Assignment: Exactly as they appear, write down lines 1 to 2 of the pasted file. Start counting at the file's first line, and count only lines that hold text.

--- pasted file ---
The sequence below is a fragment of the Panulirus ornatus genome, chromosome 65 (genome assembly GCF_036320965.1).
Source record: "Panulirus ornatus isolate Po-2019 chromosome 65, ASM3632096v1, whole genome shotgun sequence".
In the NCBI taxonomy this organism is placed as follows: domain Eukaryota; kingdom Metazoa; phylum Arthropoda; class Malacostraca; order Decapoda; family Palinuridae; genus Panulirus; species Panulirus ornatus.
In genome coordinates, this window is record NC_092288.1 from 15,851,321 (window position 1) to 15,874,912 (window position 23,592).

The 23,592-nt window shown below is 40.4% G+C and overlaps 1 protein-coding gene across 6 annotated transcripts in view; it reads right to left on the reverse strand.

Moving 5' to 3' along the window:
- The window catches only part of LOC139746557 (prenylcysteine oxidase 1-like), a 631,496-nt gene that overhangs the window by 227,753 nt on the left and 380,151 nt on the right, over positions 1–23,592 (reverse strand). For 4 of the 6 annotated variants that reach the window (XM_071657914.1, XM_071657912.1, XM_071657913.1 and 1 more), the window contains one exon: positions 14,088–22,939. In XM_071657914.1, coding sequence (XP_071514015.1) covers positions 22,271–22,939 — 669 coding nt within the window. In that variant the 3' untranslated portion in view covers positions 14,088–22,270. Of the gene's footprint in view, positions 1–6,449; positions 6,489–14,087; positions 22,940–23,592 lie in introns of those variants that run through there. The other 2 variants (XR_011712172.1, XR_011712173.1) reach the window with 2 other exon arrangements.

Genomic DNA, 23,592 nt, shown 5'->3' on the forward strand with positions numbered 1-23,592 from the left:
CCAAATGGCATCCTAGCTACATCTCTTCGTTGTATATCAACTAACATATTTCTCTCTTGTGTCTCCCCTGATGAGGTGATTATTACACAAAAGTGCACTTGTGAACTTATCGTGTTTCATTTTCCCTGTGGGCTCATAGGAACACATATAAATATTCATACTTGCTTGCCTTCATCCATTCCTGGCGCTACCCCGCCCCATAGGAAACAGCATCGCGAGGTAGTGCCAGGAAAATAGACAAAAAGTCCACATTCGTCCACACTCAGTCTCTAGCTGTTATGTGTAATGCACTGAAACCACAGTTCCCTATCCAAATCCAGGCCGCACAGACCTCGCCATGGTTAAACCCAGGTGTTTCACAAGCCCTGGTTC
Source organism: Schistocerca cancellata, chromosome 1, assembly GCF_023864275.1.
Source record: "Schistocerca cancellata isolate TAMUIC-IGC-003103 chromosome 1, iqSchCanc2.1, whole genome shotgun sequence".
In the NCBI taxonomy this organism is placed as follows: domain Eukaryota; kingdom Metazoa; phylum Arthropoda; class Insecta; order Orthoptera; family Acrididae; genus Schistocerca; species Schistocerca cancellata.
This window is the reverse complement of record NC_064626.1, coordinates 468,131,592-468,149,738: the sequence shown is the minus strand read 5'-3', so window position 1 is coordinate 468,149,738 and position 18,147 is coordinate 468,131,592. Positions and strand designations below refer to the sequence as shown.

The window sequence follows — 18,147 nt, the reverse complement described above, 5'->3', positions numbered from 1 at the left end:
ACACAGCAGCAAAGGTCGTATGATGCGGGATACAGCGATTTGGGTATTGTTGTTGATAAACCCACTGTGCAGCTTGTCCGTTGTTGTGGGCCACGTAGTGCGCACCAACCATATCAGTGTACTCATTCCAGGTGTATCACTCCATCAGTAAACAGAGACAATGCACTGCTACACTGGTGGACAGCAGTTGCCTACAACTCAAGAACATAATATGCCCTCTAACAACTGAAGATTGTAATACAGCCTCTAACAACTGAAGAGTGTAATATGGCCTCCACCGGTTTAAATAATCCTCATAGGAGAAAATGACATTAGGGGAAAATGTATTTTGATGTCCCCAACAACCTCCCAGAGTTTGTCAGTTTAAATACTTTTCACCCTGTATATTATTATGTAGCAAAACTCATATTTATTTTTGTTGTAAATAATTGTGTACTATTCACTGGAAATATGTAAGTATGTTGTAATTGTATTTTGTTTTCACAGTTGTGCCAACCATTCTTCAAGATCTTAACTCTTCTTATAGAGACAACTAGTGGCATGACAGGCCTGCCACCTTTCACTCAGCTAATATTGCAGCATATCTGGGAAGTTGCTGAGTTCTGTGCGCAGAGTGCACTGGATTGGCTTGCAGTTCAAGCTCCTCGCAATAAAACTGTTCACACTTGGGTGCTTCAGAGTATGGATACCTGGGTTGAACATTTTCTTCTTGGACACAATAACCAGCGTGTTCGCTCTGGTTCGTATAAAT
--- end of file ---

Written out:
The sequence below is a fragment of the Panulirus ornatus genome, chromosome 65 (genome assembly GCF_036320965.1).
Source record: "Panulirus ornatus isolate Po-2019 chromosome 65, ASM3632096v1, whole genome shotgun sequence".